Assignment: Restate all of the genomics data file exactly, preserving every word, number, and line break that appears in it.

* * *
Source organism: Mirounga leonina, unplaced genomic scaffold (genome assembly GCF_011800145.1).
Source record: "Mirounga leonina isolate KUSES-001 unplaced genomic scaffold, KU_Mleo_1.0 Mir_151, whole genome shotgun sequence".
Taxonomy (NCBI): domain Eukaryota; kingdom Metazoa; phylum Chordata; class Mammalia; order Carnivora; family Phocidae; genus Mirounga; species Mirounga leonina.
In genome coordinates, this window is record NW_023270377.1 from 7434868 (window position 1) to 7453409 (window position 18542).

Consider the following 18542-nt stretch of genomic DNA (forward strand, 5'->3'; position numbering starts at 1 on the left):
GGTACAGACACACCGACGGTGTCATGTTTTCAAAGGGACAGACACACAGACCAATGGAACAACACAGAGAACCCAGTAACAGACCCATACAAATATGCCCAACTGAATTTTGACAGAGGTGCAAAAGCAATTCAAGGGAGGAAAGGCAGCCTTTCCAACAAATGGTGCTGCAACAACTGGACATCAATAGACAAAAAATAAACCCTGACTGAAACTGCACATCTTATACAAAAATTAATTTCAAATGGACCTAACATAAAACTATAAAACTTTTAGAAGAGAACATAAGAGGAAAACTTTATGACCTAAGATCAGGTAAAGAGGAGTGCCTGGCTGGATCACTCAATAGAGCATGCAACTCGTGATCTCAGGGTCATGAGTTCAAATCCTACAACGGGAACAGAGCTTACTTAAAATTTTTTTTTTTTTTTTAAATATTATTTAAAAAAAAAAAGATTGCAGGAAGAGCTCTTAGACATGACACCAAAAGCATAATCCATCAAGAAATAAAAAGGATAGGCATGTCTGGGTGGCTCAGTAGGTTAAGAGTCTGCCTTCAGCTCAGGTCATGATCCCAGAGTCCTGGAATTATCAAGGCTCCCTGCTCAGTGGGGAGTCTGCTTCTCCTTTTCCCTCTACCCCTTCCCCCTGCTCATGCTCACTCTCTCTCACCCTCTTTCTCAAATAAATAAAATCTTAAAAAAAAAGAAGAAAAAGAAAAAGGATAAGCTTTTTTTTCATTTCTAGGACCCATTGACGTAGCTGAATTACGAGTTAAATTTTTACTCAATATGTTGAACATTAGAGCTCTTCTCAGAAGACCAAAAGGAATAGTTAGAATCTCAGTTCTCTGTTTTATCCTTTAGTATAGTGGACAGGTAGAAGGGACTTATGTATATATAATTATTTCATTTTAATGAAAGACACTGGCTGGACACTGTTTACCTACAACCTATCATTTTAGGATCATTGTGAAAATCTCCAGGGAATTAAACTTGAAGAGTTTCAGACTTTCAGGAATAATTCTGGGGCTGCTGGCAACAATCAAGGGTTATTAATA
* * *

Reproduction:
Source organism: Mirounga leonina, unplaced genomic scaffold (genome assembly GCF_011800145.1).
Source record: "Mirounga leonina isolate KUSES-001 unplaced genomic scaffold, KU_Mleo_1.0 Mir_151, whole genome shotgun sequence".
Taxonomy (NCBI): domain Eukaryota; kingdom Metazoa; phylum Chordata; class Mammalia; order Carnivora; family Phocidae; genus Mirounga; species Mirounga leonina.
In genome coordinates, this window is record NW_023270377.1 from 7434868 (window position 1) to 7453409 (window position 18542).

Consider the following 18542-nt stretch of genomic DNA (forward strand, 5'->3'; position numbering starts at 1 on the left):
GGTACAGACACACCGACGGTGTCATGTTTTCAAAGGGACAGACACACAGACCAATGGAACAACACAGAGAACCCAGTAACAGACCCATACAAATATGCCCAACTGAATTTTGACAGAGGTGCAAAAGCAATTCAAGGGAGGAAAGGCAGCCTTTCCAACAAATGGTGCTGCAACAACTGGACATCAATAGACAAAAAATAAACCCTGACTGAAACTGCACATCTTATACAAAAATTAATTTCAAATGGACCTAACATAAAACTATAAAACTTTTAGAAGAGAACATAAGAGGAAAACTTTATGACCTAAGATCAGGTAAAGAGGAGTGCCTGGCTGGATCACTCAATAGAGCATGCAACTCGTGATCTCAGGGTCATGAGTTCAAATCCTACAACGGGAACAGAGCTTACTTAAAATTTTTTTTTTTTTTTTAAATATTATTTAAAAAAAAAAAGATTGCAGGAAGAGCTCTTAGACATGACACCAAAAGCATAATCCATCAAGAAATAAAAAGGATAGGCATGTCTGGGTGGCTCAGTAGGTTAAGAGTCTGCCTTCAGCTCAGGTCATGATCCCAGAGTCCTGGAATTATCAAGGCTCCCTGCTCAGTGGGGAGTCTGCTTCTCCTTTTCCCTCTACCCCTTCCCCCTGCTCATGCTCACTCTCTCTCACCCTCTTTCTCAAATAAATAAAATCTTAAAAAAAAAGAAGAAAAAGAAAAAGGATAAGCTTTTTTTTCATTTCTAGGACCCATTGACGTAGCTGAATTACGAGTTAAATTTTTACTCAATATGTTGAACATTAGAGCTCTTCTCAGAAGACCAAAAGGAATAGTTAGAATCTCAGTTCTCTGTTTTATCCTTTAGTATAGTGGACAGGTAGAAGGGACTTATGTATATATAATTATTTCATTTTAATGAAAGACACTGGCTGGACACTGTTTACCTACAACCTATCATTTTAGGATCATTGTGAAAATCTCCAGGGAATTAAACTTGAAGAGTTTCAGACTTTCAGGAATAATTCTGGGGCTGCTGGCAACAATCAAGGGTTATTAATA